One can repeat this experiment for any of the other colors with similar results. It turns out that the yellow, green, and blue swatches work best in that the perceived color looks very much like the color you see when viewing in daylight. Magenta is the worst in the sense that it does not look very much like magenta. It is of course subjective, but more experimentation is in order to explain why.
Setting It Up
The three slide projectors sit on a dedicated cart. A camera tripod, positioned next to the projectors, holds the photometer. The poster sits on an easel situated about 2 meters in front of the projectors.
All the room lights need to be off.
Although not as sophisticated as Land's original experiment, this re-creation works remarkably well. One drawback is that the Pentax Spotmeter has no output aside from its analog meter, which must be viewed through the eyepiece. It is worth investigating alternatives, or possibly adapting a video camera to the eyepiece so that the audience can view the photometer readings. Better yet would be a photodetector/spectrometer combination enabling one to see the reflection intensities across the entire visible wavelength spectrum. One could then compare and contrast these spectra with what one perceives. For those interested in seeing the original, the Harvard Collection of Historical Scientific Instruments houses many of Land's experimental materials, including equipment and sketches that Land used to develop Retinex theory.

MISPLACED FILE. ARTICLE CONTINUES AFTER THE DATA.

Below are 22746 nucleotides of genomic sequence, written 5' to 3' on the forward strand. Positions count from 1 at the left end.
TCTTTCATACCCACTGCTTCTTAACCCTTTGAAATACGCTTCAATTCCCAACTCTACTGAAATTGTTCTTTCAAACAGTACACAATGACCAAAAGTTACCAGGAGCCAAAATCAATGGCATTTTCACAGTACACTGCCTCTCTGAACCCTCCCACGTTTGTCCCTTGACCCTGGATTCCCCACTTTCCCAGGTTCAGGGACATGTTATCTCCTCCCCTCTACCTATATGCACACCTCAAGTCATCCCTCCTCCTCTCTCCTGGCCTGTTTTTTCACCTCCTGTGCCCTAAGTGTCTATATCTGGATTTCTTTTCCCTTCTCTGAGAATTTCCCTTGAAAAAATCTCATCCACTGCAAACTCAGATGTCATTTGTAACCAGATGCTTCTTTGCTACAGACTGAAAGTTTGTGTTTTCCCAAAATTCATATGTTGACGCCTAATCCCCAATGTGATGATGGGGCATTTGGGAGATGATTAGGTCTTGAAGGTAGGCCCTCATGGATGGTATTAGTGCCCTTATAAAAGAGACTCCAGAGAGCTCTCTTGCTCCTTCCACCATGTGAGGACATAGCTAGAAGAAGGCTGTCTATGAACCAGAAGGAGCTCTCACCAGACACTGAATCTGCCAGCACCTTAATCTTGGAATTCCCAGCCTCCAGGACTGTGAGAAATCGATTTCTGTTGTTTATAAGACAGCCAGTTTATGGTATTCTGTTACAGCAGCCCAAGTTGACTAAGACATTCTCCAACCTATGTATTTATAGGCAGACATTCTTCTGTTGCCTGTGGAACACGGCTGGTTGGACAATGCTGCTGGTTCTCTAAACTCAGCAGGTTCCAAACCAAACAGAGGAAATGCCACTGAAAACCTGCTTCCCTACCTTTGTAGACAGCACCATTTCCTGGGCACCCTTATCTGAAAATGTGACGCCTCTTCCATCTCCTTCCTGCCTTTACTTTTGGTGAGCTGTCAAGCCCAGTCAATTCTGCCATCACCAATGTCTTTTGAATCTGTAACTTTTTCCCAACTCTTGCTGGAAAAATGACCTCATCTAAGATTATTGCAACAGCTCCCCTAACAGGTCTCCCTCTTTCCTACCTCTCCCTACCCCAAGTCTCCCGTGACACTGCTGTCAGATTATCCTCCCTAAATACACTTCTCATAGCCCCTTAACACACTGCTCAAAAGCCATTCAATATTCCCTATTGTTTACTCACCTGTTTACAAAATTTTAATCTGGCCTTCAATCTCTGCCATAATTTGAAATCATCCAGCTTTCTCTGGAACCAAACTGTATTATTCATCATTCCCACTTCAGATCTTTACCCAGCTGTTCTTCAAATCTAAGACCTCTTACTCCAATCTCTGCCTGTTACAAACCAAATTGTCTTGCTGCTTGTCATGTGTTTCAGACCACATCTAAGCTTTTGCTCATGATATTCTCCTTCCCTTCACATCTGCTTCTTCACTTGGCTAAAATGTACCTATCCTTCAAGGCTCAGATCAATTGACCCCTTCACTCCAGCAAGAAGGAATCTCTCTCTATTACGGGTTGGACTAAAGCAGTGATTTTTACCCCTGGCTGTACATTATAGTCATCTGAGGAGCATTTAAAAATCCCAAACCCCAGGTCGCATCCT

1 Edwin Land, "The Retinex Theory of Color Vision," Scientific American 236(6), 108-128, (December, 1977).
2 Kodak Ektagraphic III slide projector
3 Kodak Wratten 2 tri-color filters #29 (red), #61 (green), and #47 (blue). These are available from Kodak Cinema & Television (800) 621-3456. The website is motion.kodak.com Spectral transmission graphs are available.
4 Lutron® 600 W rotary dimmers mounted in an electrical box.
5 Selected colors from HUE SET (37 colors) from Coloraid.com. It is a set of calibrated saturated colors (plus white, gray, and black) on paper having a matte finish to minimize specular reflection. Their website has useful information. (Land used these papers.)
6 Pentax Spotmeter V: With a 1 degree angle of view, it is possible to take accurate reflection measurements of specific areas on the poster (an area about the size of a quarter), one wave band at a time. Meter measuring range is 1 - 19 EV.
A meter/filter calibration was performed by measuring the intensity of reflected light off the white matte paper illuminated by the mid-day sun (a source of "white" light). Separate measurements were taken through the red, green, and blue filters. It was found that the reading through the green filter was 2/3 EV higher than the blue, and the reading through the red filter was 2 EV higher than the blue. These "calibration" numbers are used to adjust the measurements in the collage experiment. For example, whatever the level of intensity of blue light reflected off some color is, the green projector will be adjusted so that the reflected light intensity is 2/3 EV higher than the blue reading, and the red projector will be adjusted so that the reflected light intensity is 2 EV higher than the blue reading. One can verify that these "corrections" work properly by applying them to reflections off white paper; the white paper looks pure white when illuminated by the three projectors but does not w/o the corrections.